Date of Award
Master of Arts in Holistic Health Studies
Stasia Johnson Steinhagen
Holistic Health Studies
Nearly 48,000 people in the US died by suicide in 2022, creating as many as three million suicide survivors. Grief can cause significant life disruptions, increased risks for depression, suicidal ideation, and physical health issues. Furthermore, stigma, shame, rejection, and lack of social support exacerbate suicide survivors’ grief. Researchers find that self-disclosure (SD) and social support (SS) mitigate these risks. However, current research describes SD and SS through high-level self-report surveys. Therefore, we use phenomenological inquiry to discover what aspects of self-disclosure and social support experiences are helpful in suicide survivors’ grief journey. Thirteen suicide survivors responded to writing prompts. Responses were analyzed using interpretive phenomenological analysis. Social support themes include check-ins, understanding that grief is individual, professional help, sharing stories, and presence. Self- disclosure themes include listening, sharing on their timeline, validating the loss, and connecting with others of similar experience. The findings of this study highlight the importance of connecting with those bereaved by suicide, which could decrease the mental and physical health risks of suicide survivors. Implications of this study include the need to increase mental health support and education specifically addressing suicide survivorship. Suicide survivors need considerable support that is unique to them. They deserve support that is helpful, compassionate, non-judgmental, and accessible. In this study, suicide survivors tell us how to do that.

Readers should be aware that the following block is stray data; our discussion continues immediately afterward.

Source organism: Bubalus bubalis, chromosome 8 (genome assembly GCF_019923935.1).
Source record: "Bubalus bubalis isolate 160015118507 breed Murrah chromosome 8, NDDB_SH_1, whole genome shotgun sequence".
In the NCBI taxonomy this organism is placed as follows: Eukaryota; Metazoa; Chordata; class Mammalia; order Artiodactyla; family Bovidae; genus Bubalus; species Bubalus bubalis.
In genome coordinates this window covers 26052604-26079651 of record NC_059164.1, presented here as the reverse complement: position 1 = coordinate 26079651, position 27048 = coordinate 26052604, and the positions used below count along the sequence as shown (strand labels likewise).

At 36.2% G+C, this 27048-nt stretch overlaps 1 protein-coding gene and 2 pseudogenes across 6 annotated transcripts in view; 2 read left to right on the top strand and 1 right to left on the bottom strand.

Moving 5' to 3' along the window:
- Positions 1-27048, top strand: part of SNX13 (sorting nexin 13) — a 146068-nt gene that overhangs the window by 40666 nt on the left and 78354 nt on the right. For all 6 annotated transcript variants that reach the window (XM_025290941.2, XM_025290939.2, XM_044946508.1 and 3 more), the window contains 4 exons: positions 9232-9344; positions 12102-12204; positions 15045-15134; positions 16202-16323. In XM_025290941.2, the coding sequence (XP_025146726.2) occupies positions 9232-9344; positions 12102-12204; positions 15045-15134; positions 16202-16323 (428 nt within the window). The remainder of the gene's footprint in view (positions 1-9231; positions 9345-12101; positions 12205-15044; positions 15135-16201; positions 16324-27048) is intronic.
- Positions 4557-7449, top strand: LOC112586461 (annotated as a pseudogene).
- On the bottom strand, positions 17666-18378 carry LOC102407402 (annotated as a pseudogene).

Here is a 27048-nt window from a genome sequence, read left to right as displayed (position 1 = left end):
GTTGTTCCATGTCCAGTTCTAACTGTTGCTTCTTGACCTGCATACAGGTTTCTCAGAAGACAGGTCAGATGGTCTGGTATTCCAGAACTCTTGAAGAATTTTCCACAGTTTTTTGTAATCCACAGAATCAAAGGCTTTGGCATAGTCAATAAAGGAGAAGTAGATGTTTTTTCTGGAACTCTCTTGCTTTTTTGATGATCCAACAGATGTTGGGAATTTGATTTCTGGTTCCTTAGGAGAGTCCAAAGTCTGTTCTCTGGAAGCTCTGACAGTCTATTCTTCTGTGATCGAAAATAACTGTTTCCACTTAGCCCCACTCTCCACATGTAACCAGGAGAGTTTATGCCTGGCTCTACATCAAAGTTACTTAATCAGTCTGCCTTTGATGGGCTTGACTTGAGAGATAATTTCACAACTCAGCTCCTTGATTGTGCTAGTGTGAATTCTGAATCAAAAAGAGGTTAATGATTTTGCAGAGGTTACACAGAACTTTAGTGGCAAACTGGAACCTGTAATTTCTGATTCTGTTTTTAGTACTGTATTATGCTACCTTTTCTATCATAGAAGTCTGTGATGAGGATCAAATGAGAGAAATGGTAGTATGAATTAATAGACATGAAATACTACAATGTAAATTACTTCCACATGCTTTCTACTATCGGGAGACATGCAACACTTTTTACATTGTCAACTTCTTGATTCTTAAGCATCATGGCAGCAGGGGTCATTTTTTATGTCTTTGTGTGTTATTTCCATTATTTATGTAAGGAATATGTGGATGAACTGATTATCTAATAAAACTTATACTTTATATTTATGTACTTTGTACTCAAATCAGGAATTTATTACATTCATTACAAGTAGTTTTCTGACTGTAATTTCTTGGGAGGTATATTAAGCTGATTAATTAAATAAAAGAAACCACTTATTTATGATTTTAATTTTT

Shepard, Marnee and Khosa, Sunita. (2023). What is Helpful in Social Support and Self-Disclosure: A Phenomenological Inquiry of Suicide Survivors. Retrieved from Sophia, the St. Catherine University repository website: https://sophia.stkate.edu/ma_hhs/34
Available for download on Thursday, May 23, 2024